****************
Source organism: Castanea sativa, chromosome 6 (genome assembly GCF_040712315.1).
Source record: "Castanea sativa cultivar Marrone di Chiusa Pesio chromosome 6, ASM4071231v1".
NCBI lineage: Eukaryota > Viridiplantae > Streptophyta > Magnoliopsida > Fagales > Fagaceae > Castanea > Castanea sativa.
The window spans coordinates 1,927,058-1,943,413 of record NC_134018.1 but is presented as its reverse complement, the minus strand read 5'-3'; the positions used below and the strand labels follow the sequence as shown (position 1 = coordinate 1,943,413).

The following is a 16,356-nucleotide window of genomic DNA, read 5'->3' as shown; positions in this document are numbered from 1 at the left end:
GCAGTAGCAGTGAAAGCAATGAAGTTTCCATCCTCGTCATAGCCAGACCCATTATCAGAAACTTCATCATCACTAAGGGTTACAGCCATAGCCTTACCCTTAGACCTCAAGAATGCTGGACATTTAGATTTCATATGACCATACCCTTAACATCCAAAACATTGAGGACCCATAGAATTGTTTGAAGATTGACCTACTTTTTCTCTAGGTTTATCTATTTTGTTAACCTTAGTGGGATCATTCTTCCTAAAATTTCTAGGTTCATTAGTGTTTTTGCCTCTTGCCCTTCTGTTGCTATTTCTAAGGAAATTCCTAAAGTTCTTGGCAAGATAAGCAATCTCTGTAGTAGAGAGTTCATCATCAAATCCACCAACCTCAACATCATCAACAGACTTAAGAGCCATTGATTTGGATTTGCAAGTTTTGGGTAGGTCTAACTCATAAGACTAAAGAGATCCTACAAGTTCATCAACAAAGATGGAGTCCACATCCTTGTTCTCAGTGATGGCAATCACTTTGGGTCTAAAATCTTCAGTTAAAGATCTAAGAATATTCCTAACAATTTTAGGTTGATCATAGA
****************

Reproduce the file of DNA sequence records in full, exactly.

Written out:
Source organism: Castanea sativa, chromosome 6 (genome assembly GCF_040712315.1).
Source record: "Castanea sativa cultivar Marrone di Chiusa Pesio chromosome 6, ASM4071231v1".
NCBI lineage: Eukaryota > Viridiplantae > Streptophyta > Magnoliopsida > Fagales > Fagaceae > Castanea > Castanea sativa.
The window spans coordinates 1,927,058-1,943,413 of record NC_134018.1 but is presented as its reverse complement, the minus strand read 5'-3'; the positions used below and the strand labels follow the sequence as shown (position 1 = coordinate 1,943,413).

The following is a 16,356-nucleotide window of genomic DNA, read 5'->3' as shown; positions in this document are numbered from 1 at the left end:
GCAGTAGCAGTGAAAGCAATGAAGTTTCCATCCTCGTCATAGCCAGACCCATTATCAGAAACTTCATCATCACTAAGGGTTACAGCCATAGCCTTACCCTTAGACCTCAAGAATGCTGGACATTTAGATTTCATATGACCATACCCTTAACATCCAAAACATTGAGGACCCATAGAATTGTTTGAAGATTGACCTACTTTTTCTCTAGGTTTATCTATTTTGTTAACCTTAGTGGGATCATTCTTCCTAAAATTTCTAGGTTCATTAGTGTTTTTGCCTCTTGCCCTTCTGTTGCTATTTCTAAGGAAATTCCTAAAGTTCTTGGCAAGATAAGCAATCTCTGTAGTAGAGAGTTCATCATCAAATCCACCAACCTCAACATCATCAACAGACTTAAGAGCCATTGATTTGGATTTGCAAGTTTTGGGTAGGTCTAACTCATAAGACTAAAGAGATCCTACAAGTTCATCAACAAAGATGGAGTCCACATCCTTGTTCTCAGTGATGGCAATCACTTTGGGTCTAAAATCTTCAGTTAAAGATCTAAGAATATTCCTAACAATTTTAGGTTGATCATAGA